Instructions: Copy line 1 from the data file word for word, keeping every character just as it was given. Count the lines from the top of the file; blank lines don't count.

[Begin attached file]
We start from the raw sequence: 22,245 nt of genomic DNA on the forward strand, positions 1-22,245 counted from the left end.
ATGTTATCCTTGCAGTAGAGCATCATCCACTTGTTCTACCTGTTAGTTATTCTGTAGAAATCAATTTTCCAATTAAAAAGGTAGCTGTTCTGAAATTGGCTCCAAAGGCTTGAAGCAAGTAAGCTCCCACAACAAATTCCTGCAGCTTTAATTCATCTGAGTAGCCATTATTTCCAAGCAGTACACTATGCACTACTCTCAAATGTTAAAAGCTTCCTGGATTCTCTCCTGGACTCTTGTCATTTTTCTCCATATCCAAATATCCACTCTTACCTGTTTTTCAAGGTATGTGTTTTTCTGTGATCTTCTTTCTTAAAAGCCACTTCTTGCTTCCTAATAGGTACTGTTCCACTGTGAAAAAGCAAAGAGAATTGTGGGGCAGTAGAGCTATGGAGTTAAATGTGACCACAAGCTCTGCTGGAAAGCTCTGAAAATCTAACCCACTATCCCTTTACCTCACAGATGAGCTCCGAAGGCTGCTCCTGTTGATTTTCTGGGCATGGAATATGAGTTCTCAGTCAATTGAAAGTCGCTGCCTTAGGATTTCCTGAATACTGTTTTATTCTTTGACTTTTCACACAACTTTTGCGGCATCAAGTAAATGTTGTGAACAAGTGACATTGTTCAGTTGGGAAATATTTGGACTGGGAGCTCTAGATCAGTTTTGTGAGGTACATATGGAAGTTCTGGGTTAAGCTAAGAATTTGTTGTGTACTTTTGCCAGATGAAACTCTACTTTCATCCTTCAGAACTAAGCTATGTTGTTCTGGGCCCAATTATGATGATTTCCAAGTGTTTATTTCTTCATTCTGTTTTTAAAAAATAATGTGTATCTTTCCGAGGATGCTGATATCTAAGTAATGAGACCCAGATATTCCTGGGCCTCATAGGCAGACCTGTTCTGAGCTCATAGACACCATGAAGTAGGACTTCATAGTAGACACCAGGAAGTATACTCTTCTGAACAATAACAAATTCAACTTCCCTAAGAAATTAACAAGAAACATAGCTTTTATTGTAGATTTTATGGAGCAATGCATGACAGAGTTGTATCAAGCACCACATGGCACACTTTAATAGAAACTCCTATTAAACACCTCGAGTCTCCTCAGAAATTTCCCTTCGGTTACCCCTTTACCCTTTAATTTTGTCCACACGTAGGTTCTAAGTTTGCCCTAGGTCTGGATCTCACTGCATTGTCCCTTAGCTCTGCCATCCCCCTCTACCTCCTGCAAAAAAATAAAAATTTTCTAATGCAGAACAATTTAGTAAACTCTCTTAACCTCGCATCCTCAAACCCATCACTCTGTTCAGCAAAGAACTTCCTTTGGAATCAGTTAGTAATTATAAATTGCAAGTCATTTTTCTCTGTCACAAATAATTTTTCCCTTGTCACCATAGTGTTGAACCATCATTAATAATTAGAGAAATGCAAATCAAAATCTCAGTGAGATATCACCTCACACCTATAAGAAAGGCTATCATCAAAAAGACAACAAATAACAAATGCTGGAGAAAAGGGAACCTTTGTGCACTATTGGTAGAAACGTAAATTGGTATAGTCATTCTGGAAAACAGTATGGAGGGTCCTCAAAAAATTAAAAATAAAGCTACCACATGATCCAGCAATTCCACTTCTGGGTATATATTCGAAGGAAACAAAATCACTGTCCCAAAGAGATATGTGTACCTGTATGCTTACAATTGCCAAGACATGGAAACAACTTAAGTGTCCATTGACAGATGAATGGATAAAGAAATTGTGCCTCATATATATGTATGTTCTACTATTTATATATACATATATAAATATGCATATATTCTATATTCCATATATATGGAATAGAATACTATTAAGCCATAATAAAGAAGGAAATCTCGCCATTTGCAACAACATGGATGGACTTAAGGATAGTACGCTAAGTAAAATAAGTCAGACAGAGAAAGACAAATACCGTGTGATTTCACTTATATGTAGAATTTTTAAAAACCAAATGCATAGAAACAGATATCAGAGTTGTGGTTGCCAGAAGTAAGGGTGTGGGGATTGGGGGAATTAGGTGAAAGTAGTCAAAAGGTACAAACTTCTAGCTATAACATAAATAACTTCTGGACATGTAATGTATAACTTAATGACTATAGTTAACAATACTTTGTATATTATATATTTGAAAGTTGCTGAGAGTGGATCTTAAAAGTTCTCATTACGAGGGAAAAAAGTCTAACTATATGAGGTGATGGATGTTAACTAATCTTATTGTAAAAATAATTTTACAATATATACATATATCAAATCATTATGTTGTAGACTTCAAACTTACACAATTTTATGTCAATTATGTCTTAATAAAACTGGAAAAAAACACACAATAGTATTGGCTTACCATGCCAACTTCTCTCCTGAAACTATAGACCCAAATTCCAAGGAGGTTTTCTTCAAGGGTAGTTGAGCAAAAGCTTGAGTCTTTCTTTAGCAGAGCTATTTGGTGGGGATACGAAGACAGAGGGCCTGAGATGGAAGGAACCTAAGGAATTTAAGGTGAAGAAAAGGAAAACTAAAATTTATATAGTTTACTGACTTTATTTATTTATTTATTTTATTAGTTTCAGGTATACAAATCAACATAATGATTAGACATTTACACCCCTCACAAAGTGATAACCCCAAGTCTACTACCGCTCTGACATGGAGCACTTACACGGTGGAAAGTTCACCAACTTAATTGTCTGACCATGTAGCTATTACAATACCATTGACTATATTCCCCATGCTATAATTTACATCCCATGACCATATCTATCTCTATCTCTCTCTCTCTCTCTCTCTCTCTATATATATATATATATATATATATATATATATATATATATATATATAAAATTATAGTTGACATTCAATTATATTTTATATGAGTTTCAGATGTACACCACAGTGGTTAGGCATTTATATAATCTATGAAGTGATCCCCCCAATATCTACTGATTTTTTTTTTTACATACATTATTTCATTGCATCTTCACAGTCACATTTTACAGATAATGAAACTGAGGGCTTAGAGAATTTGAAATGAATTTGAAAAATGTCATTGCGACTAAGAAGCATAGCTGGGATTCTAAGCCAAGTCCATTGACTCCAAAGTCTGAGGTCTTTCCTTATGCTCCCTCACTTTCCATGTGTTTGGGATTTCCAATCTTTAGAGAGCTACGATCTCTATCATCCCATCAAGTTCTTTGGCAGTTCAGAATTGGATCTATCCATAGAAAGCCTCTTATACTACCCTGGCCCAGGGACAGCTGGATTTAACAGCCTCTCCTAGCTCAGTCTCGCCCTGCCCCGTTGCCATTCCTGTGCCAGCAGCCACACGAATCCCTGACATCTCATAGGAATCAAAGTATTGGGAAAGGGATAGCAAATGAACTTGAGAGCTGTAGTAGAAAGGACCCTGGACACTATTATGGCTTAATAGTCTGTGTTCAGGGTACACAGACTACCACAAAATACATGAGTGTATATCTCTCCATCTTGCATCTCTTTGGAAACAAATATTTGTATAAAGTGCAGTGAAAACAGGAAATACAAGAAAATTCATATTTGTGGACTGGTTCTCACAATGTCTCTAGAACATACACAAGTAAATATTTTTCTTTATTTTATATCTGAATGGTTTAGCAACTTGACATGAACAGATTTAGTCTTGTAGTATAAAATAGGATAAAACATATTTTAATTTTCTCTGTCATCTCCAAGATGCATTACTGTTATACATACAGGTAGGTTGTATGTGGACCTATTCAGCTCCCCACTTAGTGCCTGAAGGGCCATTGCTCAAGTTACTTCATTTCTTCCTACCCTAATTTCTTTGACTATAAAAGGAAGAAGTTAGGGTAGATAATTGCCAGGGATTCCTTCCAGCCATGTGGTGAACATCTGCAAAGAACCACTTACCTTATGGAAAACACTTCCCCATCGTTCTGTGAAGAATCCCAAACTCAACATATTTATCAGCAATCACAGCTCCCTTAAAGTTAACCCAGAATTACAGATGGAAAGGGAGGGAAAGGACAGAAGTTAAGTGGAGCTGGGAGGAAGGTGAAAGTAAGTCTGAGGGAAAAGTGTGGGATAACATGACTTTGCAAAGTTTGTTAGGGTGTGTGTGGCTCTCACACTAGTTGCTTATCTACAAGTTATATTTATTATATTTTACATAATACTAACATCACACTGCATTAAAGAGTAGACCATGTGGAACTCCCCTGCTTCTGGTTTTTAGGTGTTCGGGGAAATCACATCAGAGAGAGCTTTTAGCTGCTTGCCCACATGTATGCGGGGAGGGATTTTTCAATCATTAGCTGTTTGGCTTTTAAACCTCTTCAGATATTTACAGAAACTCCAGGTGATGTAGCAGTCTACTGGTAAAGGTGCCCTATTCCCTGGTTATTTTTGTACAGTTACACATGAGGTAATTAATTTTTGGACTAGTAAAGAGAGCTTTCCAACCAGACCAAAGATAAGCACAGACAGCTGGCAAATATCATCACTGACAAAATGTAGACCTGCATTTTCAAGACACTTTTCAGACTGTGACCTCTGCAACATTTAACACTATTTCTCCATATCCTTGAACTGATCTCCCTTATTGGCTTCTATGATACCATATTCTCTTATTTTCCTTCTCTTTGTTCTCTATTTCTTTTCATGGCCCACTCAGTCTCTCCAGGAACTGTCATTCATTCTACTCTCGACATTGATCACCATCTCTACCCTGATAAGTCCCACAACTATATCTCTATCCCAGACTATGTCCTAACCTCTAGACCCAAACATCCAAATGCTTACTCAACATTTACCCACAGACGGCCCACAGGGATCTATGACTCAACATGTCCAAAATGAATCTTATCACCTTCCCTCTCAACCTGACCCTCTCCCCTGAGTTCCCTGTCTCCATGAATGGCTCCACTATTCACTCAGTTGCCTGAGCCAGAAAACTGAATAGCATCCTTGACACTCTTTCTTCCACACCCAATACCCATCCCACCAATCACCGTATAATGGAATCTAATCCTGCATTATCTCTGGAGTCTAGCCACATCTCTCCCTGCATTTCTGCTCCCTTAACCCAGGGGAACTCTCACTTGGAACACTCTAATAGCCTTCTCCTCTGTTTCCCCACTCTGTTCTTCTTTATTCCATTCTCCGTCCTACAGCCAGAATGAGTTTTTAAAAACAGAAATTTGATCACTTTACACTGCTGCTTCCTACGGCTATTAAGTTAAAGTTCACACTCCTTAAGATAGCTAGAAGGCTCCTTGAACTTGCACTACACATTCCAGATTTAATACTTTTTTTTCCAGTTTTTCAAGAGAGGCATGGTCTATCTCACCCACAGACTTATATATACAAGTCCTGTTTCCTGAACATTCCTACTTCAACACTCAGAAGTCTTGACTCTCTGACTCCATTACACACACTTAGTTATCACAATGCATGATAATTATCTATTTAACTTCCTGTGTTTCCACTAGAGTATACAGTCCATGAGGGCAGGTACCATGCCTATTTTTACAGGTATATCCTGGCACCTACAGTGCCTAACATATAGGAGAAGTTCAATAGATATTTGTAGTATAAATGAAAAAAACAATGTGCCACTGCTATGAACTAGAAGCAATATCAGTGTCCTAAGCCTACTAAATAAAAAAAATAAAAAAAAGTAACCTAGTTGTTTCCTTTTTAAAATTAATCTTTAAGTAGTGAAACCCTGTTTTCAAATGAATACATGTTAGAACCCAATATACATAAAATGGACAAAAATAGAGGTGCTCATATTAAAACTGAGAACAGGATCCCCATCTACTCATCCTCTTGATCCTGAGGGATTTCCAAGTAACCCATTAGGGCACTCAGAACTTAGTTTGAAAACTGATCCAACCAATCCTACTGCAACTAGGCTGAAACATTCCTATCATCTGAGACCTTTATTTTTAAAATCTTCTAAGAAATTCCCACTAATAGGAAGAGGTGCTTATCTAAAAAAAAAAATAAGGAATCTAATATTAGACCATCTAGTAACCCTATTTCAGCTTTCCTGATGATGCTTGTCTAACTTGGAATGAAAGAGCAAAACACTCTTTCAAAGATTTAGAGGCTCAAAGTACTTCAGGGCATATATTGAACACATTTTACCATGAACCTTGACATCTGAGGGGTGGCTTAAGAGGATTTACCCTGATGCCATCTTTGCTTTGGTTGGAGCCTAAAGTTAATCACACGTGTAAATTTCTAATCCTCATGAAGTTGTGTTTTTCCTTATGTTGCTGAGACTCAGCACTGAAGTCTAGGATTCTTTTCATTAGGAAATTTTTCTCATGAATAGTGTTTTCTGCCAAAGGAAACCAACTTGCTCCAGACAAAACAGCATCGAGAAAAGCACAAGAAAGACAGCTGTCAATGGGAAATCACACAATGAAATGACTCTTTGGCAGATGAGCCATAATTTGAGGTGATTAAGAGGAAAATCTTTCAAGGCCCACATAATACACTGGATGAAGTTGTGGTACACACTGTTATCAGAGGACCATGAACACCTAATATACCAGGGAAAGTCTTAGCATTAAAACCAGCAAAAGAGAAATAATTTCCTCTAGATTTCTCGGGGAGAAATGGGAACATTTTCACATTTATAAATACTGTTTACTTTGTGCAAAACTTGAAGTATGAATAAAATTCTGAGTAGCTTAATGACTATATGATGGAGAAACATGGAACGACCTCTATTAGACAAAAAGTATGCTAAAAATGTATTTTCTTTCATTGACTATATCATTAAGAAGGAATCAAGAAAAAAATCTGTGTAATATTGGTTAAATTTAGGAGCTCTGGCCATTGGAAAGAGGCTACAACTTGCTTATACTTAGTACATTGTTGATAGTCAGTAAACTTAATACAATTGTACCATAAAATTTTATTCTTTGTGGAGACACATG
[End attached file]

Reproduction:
We start from the raw sequence: 22,245 nt of genomic DNA on the forward strand, positions 1-22,245 counted from the left end.